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Hall v. U.S. Cargo & Courier Service, LLC

United States District Court, S.D. Ohio, Eastern Division

June 17, 2019

DAVID HALL, et al., Plaintiffs,
v.
U.S. CARGO & COURIER SERVICE, LLC, Defendant.

          Elizabeth P. Deavers, Chief Magistrate Judge.

          OPINION & ORDER

          EDMUND A. SARGUS, JR. CHIEF UNITED STATES DISTRICT JUDGE.

         This matter is before the Court on Plaintiffs David Hall, Nick Thompson, and Dustin Bryan's (collectively "Plaintiffs") Motion to Strike (ECF No. 126), Defendant U.S. Cargo & Courier Service, LLC's ("U.S. Cargo") Response in Opposition (ECF Nos. 130, 131), and Plaintiffs' Reply (ECF No. 132). For the reasons stated below, the Court GRANTS in PART and DENIES in PART Plaintiffs' Motion to Strike. (ECF No. 126.)

         I.

         On January 16 and 17, 2019, Plaintiffs' counsel deposed David Hammel ("Hammel"), Jeremy Lutey ("Lutey"), and Serena Whitman ("Whitman"). (See Def.'s Mot. to Strike, Exs. A, B, C [ECF Nos. 126-2, 126-3, 126-4].) On February 28, 2019, the court reporting service granted U.S. Cargo a 30-day extension to submit errata sheets. On March 8, 2019, U.S. Cargo timely submitted notarized errata sheets for the deposition transcripts of Hammel, Lutey, and Whitman. On behalf of Hammel, U.S. Cargo sought to correct ten alleged errors. U.S. Cargo designated eight of those corrections as "clarification of testimony" and two as "inaccurate testimony." (See Mot. to Strike, Ex. A [ECF No. 125-2].) U.S. Cargo requested to correct four alleged errors in Lutey's deposition transcript. U.S. Cargo designated three corrections as "clarification of testimony" and one as "inaccurate testimony." (See Mot. to Strike, Ex. B [ECF No. 125-3].) For Whitman's deposition transcript, U, S. Cargo requested to correct 58 alleged errors. (See Mot. to Strike, Ex. B [ECF No. 125-4].) U.S. Cargo asserts that 44 of those changes were for "clarification of testimony," ten were to "correct typographical errors," and four were due to "inaccurate testimony." Id.

         On March 19, 2019, Plaintiffs filed a motion to strike and attached the errata submitted by U.S. Cargo. (See Mot. to Strike [ECF No. 125].) The next day, Plaintiffs filed the identical motion to strike but attached as exhibits three summaries of each deponent's errata. (See Mot. to Strike [ECF No. 126].) The Clerk then restricted Plaintiffs' first motion to strike, noting that counsel refiled the same motion twice. For practical purposes, the Court will address the motion to strike that Plaintiffs filed on March 20, 2019, because that motion is substantively identical to Plaintiffs' first motion. The Court will only address the errata sheets attached to the first motion, however, because those are the actual sworn documents that U.S. Cargo submitted on behalf of the deponents.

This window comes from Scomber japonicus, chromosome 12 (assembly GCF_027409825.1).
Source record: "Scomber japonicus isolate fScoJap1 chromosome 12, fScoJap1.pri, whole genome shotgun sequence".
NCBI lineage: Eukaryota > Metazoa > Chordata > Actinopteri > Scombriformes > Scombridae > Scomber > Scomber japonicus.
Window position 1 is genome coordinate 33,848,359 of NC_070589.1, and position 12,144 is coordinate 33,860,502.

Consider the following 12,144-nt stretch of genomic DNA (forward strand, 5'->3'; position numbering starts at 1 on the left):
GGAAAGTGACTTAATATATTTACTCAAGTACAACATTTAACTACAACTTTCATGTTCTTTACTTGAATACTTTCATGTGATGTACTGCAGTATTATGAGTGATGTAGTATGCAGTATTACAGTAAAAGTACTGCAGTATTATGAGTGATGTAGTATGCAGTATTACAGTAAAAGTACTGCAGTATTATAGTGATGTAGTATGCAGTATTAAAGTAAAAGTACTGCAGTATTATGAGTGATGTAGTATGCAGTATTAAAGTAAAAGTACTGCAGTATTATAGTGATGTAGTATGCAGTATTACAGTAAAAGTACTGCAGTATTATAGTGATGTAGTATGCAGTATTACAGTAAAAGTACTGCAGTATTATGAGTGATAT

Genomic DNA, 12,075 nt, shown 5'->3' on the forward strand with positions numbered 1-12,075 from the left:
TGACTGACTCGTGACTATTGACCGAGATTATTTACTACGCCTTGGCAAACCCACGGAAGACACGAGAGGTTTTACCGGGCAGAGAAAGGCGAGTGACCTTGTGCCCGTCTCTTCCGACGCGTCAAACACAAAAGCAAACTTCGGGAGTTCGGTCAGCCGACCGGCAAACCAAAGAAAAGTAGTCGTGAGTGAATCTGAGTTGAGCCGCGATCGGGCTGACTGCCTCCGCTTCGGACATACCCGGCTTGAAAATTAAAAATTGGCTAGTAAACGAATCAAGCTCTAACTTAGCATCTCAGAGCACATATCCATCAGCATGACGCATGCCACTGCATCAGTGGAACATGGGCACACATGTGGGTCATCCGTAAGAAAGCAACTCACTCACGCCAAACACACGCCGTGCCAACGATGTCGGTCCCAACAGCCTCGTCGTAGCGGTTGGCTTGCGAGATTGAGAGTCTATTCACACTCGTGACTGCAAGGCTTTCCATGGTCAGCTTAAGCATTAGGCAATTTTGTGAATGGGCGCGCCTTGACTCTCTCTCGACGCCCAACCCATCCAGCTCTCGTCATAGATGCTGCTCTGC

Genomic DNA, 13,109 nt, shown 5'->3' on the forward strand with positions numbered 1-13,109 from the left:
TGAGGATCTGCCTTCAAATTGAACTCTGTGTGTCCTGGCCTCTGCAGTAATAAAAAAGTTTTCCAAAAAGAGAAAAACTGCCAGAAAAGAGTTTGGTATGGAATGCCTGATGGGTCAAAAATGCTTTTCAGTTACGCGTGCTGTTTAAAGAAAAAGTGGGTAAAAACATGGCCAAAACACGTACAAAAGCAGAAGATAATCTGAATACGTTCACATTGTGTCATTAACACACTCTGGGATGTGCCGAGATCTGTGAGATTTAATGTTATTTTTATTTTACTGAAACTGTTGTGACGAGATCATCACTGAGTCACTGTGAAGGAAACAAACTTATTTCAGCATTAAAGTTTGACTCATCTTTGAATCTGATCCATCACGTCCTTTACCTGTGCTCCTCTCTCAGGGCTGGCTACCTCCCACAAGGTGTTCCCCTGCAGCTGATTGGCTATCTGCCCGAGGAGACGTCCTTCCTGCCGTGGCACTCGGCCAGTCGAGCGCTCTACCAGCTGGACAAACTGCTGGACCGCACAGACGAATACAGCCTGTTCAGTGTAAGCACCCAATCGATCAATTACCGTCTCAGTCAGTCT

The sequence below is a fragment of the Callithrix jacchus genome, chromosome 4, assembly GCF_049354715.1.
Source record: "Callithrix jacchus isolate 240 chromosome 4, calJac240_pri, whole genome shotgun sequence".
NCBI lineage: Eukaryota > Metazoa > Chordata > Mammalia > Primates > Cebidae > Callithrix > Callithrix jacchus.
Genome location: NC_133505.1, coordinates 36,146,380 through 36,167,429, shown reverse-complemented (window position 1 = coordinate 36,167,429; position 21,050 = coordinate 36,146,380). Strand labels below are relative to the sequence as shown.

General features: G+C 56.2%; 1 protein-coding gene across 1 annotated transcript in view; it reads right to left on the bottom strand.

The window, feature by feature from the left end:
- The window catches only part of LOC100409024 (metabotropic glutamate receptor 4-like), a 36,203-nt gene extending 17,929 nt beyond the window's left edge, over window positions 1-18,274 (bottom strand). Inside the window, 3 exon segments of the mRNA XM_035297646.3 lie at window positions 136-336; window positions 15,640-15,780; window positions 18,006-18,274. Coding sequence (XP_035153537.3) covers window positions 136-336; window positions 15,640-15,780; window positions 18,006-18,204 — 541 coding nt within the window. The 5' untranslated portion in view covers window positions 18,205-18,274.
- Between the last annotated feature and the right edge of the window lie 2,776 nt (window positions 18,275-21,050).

II.

         Federal Rule of Civil Procedure 30(e) outlines the process by which a deponent may alter her testimony:

(1) Review; Statement of Changes. On request by the deponent or a party before the deposition is completed, the deponent must be allowed 30 days after being notified by the officer that the transcript or recording is available in which:
(A) to review the transcript or recording; and
(B) if there are changes in form or substance, to sign a statement listing the changes and the reasons for making them.
(2) Changes Indicated in the Officer's Certificate. The officer must note in the certificate prescribed by Rule 30(f)(1) whether a review was requested and, if so, must attach any changes the deponent makes during the 30-day period.

Fed. R. Civ. P, 30(e). District courts in the Sixth Circuit interpret this Rule restrictively. Although Rule 30(e) refers to changes in "substance," courts in the Sixth Circuit have interpreted the Rule to prohibit substantive changes and permit only the correction of typographic and transcription errors. See, e.g., McClendon v. Hightowers Petroleum Co., No. 1:14-cv-619, 2016 WL 2859625, at *l-2 (S.D. Ohio May 16, 2016); Mullins v. Cyranek, No. 1:12-cv-384, 2014 WL 3573498, at *2 (S.D. Ohio July 21, 2014); Tchankpa v. Ascena Retail Grp., Inc., 2:16-cv-895, 2018 WL 1472527, at *l-2 (S.D. Ohio Mar. 26, 2018).

         This restrictive approach stems from the Sixth Circuit's decision in Trout v. FirstEnergyCorp., 339 Fed.Appx. 560, 565 (6th Cir. 2009). Addressing the scope of ...


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